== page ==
Ointments, Creams, Pastes, Granules, and Powders for Oral Liquids, Liquids, and Suspensions: The weights of 10 filled containers are taken (W1), the contents of each container are removed and weighed again (W2). The average net weight of contents of the 10 containers is not less than the labeled amount and the net weight of the contents of any single container is not less than 91% and not more than 109% of the labeled amount where the labeled amount is 50g or less, or not less than 95.5% and not more than 104.5% of the labeled amount where the labeled amount is more than 50g but not more than 100g or less.

Capsules, Pessaries, Suppositories, and Tablets: The average number of the contents in the 10 containers is not less than the labeled amount and the number in any single container is not less than 98% and not more than 102% of the labeled amount.


Packaging material is defined as any material, including printed material, employed in the packaging of a pharmaceutical product, excluding any outer packaging used for transportation or shipment. Primary packaging materials are those that are in direct contact with the product.

Commonly used packaging materials are categorized as primary packaging material, secondary packaging material, and accessories as shown in table 25.1.

Packaging components forming part of the pack that contains the product and are in direct contact with the product for example bottle, cap, liner, etc., are called the primary pack. The main functions of the Primary pack are to contain or restrict the product and to provide

protection to the product. Primary packaging materials should have the following properties: (i) It should have no adverse effect on the product due to chemical reaction, leaching, absorption or adsorption, particulate contamination.

(ii) It should not be adversely affected by the product.

(iii) It should not be influenced by adverse manufacturing conditions (e.g. sterilization, freezing).

Secondary packaging materials consist of all other packaging mates. trials used external to the primary pack, which provide physical protection to ensure safe warehousing and mechanical protection required in a shipment and transport, e.g. cartons, corrugated boxes, shipment containers, etc,

Functions of secondary packaging include (i) Protection from the excessive transmission of reactive gases, moisture, light, microbes. (ii) Protection of flexible containers. (iii) Protection from rough handling during transportation.Dosing dropper, calibrated spoon, etc. are considered as associated components in packaging.

Unit-Dose Packaging

Apart from primary and secondary packaging, two types of special packaging are currently in use. These include (a) unit-dose packaging. and (b) device packaging. Both are becoming more and more popular as they are user-friendly, guarantee safer medication, more convenient. improve patient compliance, and are more useful for less stable products.

Unit dose packaging means a single unit container for administration? as a single dose, direct from the container. Essentially a single item or @ specific quantity (dose) is enclosed within a disposable pack.

Device packaging; Packaging with the aid of an administration” device is user-friendly and also improves compliance. Such device

ensure that the medicinal product is administered correctly and in the right amount. Device packaging permits easier administration using devices such as prefilled syringes, droppers, transdermal delivery systems, pumps, and aerosol sprays.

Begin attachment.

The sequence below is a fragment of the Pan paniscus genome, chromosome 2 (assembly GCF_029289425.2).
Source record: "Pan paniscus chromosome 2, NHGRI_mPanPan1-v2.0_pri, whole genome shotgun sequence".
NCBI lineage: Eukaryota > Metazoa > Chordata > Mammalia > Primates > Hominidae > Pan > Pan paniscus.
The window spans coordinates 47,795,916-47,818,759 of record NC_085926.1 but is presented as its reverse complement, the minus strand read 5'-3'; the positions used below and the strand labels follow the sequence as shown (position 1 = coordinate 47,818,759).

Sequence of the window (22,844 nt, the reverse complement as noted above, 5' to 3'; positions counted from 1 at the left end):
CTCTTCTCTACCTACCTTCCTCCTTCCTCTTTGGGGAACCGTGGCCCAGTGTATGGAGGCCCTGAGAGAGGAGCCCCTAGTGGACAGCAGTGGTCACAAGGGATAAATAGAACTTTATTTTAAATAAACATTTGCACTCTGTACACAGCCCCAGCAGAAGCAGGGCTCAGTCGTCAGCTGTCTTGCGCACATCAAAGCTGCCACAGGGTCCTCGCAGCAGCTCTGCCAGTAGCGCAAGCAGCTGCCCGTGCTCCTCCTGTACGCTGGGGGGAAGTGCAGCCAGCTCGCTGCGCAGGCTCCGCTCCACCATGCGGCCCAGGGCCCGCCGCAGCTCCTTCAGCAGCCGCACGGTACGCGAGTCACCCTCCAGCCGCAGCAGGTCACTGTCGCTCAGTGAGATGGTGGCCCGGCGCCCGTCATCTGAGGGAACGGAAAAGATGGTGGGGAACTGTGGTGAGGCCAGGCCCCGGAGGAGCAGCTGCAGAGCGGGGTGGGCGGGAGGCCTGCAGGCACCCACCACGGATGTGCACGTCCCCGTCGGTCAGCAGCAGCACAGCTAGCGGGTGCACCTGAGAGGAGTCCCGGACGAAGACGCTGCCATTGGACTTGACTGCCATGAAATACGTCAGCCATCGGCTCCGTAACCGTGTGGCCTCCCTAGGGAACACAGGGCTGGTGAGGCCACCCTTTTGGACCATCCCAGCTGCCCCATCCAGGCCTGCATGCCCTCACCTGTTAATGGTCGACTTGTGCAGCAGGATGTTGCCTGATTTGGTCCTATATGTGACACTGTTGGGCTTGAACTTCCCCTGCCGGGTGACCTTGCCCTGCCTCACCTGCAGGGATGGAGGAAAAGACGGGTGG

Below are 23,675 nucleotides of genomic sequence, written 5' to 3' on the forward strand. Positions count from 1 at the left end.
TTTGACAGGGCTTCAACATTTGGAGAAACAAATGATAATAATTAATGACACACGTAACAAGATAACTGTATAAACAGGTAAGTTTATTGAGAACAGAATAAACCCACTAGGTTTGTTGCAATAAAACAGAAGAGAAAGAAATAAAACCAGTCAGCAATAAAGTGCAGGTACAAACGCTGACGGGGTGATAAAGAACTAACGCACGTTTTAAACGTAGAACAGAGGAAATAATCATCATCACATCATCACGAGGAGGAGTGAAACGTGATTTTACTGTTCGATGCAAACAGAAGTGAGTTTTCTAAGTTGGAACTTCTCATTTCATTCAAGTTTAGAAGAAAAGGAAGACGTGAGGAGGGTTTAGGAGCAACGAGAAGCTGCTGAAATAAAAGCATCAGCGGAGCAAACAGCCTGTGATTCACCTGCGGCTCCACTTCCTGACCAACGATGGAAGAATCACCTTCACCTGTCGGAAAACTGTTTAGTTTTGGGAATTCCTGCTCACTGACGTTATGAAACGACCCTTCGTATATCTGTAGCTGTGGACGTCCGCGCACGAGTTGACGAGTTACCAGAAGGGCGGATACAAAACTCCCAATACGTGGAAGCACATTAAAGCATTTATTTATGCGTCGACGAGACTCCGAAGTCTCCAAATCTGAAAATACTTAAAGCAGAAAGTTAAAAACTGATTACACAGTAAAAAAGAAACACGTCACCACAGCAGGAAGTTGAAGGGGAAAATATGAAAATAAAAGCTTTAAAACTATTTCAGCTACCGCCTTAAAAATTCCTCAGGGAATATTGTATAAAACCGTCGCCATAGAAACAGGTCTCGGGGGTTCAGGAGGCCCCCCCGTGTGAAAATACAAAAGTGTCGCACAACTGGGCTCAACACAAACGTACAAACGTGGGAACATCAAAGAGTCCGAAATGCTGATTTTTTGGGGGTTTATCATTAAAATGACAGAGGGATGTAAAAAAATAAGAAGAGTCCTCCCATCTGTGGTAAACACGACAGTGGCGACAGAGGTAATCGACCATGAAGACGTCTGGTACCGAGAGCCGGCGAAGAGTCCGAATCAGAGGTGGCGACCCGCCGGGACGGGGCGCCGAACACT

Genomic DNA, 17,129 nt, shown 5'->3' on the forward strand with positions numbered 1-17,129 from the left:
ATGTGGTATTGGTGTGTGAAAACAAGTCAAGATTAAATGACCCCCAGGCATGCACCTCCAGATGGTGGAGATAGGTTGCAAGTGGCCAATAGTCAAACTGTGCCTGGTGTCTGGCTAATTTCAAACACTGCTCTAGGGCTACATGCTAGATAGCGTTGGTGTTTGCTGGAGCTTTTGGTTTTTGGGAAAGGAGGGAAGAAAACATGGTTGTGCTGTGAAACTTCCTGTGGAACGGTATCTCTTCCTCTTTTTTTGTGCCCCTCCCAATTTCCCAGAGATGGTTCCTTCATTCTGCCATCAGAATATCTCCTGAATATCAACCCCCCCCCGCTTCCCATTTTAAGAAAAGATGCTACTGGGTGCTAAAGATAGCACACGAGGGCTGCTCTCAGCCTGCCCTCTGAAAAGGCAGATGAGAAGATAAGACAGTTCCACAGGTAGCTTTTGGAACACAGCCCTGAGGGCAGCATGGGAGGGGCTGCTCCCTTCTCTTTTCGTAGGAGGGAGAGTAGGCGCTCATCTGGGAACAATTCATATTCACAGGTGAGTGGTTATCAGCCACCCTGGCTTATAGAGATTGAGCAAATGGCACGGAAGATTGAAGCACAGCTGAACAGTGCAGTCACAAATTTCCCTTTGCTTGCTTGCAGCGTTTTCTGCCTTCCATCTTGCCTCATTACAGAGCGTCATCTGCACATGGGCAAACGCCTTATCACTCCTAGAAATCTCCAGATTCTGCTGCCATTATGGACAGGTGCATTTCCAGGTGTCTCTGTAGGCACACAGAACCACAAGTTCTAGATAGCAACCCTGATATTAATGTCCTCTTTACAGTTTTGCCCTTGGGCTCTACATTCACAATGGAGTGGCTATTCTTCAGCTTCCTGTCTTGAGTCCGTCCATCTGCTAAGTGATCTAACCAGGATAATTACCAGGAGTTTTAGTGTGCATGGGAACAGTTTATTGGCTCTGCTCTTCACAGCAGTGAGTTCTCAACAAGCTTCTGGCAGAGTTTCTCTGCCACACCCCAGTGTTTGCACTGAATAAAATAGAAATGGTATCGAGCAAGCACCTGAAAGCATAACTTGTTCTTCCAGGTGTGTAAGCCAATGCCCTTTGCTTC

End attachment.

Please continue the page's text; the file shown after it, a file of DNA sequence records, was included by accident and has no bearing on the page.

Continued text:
A list of packaging materials used in pharmaceutical packaging 1s is given below. |,

Functions of pharmaceutical packaging

The fundamental functions of pharmaceutical packaging can be summarized as (P/ICPIC) protection (against light, reactive gases, moisture, microbes, physical damage, pilferage, and adulteration), identification, compatibility, presentation, information, and convenience.

A package should maintain the integrity and stability of the Product and should be economical and disposable.

The choice of packaging material will depend upon (i) dosage form desired, (ii) degree of protection required, (iii) compatibility with the dosage form, Civ) ‘presentation and aesthetics, (v) customer convenience e.g. size, the weight of dosage form, Ga filling method, (vii) sterilization method to be employed, and (viii) cost. In addition to packaging material, the selection of a pack is important. The main objective of selecting the package for medication is to deliver a drug to a specific site of effective activity in the patient and the

packaging must perform this function. The product/pack couple is designed as a composite unit to achieve the above objective.

The choice of packaging for a specific pharmaceutical product depends upon:; – @) nature of the product and its compatibility ‘with the material, (ii) type of patient—whether child, elderly, adult, (iii) type of dose—granules, tablet, ointment, (iv) method and site of administration—dispensing device, etc., @y) method of distribution—through the hospital, pharmacy, retailer,

  1. i) capacity of the packaging needed——-small bulk for pharmacies, OPD; and required shelf-life and likely sales area.


Containers and closures are employed primarily to carry a preparation, to protect it, and at times to identify it. They afford consumer convenience and a device to the seller for transportation of dosage forms.

A pharmaceutical container is a device that holds the drug and may be in direct contact with the product. If the container is in direct contact with the drug(s) it is called an immediate container.

A closure seals the container to exclude air, dust, moisture, microorganisms, etc. and prevents the loss of liquids and other volatile substances from the product.

The characteristics of containers and closures may have a profound influence on the stability of many pharmaceuticals.

Attributes of Containers and Closures

(1) They should be able to hold the product without loss on account of leakage, spillage, or permeation.